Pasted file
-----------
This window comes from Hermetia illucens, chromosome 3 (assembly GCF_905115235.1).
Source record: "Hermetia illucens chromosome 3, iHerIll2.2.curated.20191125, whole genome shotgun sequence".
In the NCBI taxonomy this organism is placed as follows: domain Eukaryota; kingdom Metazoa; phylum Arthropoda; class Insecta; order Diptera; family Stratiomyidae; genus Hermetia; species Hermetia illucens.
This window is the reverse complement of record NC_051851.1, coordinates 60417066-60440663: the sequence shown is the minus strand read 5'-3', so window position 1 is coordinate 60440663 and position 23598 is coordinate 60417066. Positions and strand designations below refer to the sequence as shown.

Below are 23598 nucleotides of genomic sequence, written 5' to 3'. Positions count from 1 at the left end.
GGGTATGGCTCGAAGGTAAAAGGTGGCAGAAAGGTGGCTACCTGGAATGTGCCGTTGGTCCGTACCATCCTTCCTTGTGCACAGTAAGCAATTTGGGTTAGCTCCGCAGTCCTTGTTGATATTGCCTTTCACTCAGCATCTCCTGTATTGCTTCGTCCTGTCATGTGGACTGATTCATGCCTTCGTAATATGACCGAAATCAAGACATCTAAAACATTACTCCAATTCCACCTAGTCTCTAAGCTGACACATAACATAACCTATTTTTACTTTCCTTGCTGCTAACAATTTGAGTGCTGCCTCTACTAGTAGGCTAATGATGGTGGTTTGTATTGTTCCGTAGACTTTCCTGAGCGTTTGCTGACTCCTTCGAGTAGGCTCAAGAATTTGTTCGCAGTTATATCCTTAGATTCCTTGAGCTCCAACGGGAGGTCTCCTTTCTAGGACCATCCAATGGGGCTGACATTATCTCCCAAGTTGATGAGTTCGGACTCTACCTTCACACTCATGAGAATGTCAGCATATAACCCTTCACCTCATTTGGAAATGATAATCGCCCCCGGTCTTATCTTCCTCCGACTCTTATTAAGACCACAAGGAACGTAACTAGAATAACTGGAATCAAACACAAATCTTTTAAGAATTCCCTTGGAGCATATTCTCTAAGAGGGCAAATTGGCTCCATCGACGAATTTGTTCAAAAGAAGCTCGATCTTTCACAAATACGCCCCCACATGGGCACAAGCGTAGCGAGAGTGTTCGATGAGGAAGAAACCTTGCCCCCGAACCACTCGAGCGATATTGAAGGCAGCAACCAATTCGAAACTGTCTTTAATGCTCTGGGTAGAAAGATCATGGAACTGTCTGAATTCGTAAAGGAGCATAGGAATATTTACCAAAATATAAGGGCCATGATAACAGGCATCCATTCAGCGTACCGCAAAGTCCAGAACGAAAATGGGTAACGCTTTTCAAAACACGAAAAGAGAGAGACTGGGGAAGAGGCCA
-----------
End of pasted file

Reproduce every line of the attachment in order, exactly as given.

This window comes from Hermetia illucens, chromosome 3 (assembly GCF_905115235.1).
Source record: "Hermetia illucens chromosome 3, iHerIll2.2.curated.20191125, whole genome shotgun sequence".
In the NCBI taxonomy this organism is placed as follows: domain Eukaryota; kingdom Metazoa; phylum Arthropoda; class Insecta; order Diptera; family Stratiomyidae; genus Hermetia; species Hermetia illucens.
This window is the reverse complement of record NC_051851.1, coordinates 60417066-60440663: the sequence shown is the minus strand read 5'-3', so window position 1 is coordinate 60440663 and position 23598 is coordinate 60417066. Positions and strand designations below refer to the sequence as shown.

Below are 23598 nucleotides of genomic sequence, written 5' to 3'. Positions count from 1 at the left end.
GGGTATGGCTCGAAGGTAAAAGGTGGCAGAAAGGTGGCTACCTGGAATGTGCCGTTGGTCCGTACCATCCTTCCTTGTGCACAGTAAGCAATTTGGGTTAGCTCCGCAGTCCTTGTTGATATTGCCTTTCACTCAGCATCTCCTGTATTGCTTCGTCCTGTCATGTGGACTGATTCATGCCTTCGTAATATGACCGAAATCAAGACATCTAAAACATTACTCCAATTCCACCTAGTCTCTAAGCTGACACATAACATAACCTATTTTTACTTTCCTTGCTGCTAACAATTTGAGTGCTGCCTCTACTAGTAGGCTAATGATGGTGGTTTGTATTGTTCCGTAGACTTTCCTGAGCGTTTGCTGACTCCTTCGAGTAGGCTCAAGAATTTGTTCGCAGTTATATCCTTAGATTCCTTGAGCTCCAACGGGAGGTCTCCTTTCTAGGACCATCCAATGGGGCTGACATTATCTCCCAAGTTGATGAGTTCGGACTCTACCTTCACACTCATGAGAATGTCAGCATATAACCCTTCACCTCATTTGGAAATGATAATCGCCCCCGGTCTTATCTTCCTCCGACTCTTATTAAGACCACAAGGAACGTAACTAGAATAACTGGAATCAAACACAAATCTTTTAAGAATTCCCTTGGAGCATATTCTCTAAGAGGGCAAATTGGCTCCATCGACGAATTTGTTCAAAAGAAGCTCGATCTTTCACAAATACGCCCCCACATGGGCACAAGCGTAGCGAGAGTGTTCGATGAGGAAGAAACCTTGCCCCCGAACCACTCGAGCGATATTGAAGGCAGCAACCAATTCGAAACTGTCTTTAATGCTCTGGGTAGAAAGATCATGGAACTGTCTGAATTCGTAAAGGAGCATAGGAATATTTACCAAAATATAAGGGCCATGATAACAGGCATCCATTCAGCGTACCGCAAAGTCCAGAACGAAAATGGGTAACGCTTTTCAAAACACGAAAAGAGAGAGACTGGGGAAGAGGCCA